A handful of seniors at Glen Oaks High School in Baton Rouge won’t walk with their graduating class next week after state regulators flagged online tests in American history for potential plagiarism, school officials reported Thursday.
“To my knowledge it was truly an isolated incident,” said Andrea O’Konski, chief of academic programs for the East Baton Rouge Parish school system.
O’Konksi said her office was alerted by the Louisiana Department of Education earlier this week that the answers supplied by five Glen Oaks High students on the LEAP 2025 U.S. history last month look like they might have been plagiarized.
“(State officials) have programs that flag tests. They look to see if certain words line up,” she explained. “If they see irregularities, they let us know.”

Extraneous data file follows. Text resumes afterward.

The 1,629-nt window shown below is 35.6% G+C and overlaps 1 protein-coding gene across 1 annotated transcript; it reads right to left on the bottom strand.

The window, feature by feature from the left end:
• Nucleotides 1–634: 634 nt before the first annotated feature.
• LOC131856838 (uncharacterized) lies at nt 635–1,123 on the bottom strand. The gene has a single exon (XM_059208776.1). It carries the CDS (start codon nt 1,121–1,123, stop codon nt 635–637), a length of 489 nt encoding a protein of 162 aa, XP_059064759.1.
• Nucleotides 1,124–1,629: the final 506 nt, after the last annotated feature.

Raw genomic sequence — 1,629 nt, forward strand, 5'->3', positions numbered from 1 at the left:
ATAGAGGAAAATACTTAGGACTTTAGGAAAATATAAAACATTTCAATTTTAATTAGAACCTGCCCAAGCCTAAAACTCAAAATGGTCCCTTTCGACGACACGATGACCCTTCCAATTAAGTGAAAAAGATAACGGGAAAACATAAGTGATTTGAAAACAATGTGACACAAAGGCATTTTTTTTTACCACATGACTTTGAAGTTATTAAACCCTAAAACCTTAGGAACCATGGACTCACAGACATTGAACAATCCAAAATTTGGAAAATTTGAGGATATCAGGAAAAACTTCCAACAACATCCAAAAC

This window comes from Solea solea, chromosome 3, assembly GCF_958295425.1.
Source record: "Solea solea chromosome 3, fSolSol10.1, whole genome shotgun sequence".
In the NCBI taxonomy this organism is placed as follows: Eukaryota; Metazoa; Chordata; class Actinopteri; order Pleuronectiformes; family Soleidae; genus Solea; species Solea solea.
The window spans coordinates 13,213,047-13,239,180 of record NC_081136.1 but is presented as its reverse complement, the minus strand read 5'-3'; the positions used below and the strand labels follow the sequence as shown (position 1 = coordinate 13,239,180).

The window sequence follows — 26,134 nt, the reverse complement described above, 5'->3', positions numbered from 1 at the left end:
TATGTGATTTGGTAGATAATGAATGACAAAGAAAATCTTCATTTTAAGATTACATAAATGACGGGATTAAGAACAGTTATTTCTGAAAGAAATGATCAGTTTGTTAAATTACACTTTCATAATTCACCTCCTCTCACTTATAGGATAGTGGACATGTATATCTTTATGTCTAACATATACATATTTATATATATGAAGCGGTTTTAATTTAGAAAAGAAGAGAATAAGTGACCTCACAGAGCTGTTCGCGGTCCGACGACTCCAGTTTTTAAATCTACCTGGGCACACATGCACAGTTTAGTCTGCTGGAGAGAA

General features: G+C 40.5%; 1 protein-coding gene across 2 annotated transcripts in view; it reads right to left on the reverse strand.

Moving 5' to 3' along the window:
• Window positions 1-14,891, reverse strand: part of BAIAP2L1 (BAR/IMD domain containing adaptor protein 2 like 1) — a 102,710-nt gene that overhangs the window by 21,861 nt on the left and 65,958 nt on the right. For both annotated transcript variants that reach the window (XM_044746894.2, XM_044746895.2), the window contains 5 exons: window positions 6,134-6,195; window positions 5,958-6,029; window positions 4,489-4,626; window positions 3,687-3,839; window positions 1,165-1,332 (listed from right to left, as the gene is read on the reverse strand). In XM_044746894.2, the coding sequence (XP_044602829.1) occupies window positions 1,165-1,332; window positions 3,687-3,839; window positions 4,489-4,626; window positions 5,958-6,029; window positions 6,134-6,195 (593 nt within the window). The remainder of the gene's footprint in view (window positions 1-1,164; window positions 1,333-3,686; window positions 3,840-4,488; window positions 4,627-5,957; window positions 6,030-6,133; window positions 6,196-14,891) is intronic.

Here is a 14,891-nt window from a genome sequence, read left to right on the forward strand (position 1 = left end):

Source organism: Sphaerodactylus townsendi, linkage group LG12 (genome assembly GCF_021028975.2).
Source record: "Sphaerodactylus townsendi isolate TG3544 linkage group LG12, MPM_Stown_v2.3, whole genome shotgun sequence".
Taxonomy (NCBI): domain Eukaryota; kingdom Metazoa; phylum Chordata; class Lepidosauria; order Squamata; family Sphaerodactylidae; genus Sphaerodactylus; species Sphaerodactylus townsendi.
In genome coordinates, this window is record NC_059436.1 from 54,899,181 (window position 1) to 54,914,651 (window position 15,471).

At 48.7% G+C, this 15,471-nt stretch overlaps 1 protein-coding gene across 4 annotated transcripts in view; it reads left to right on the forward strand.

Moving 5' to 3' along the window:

The students involved were questioned Thursday afternoon and the teacher who oversaw the class is scheduled to be interviewed Friday, O’Konski said.
Of five students flagged, one appears to have met all graduation requirements, but the other four won’t be able to graduate with the class of 2019 next Wednesday, said Taylor Gast, a spokeswoman for the school system. Those four students will have a chance to go to summer school, retake the history test and, if they pass, they can walk at the school system’s summer graduation ceremony, she said.
As per Louisiana’s graduation requirements, students have to pass either the biology or U.S. history standardized test in order to get their diploma, O’Konski said.
Biology is given in sophomore year and U.S. history is given in junior year. Both are part of new series of standardized tests, known as LEAP 2025, that is replacing end-of-course exams that public high schools administered for years.
O’Konski said the students in question were likely all retesters, meaning they’d taken the history test before, perhaps as many as three times before. She said the state puts top priority on processing the results of online tests taken by graduating seniors so they can know early enough whether they can graduate with their peers.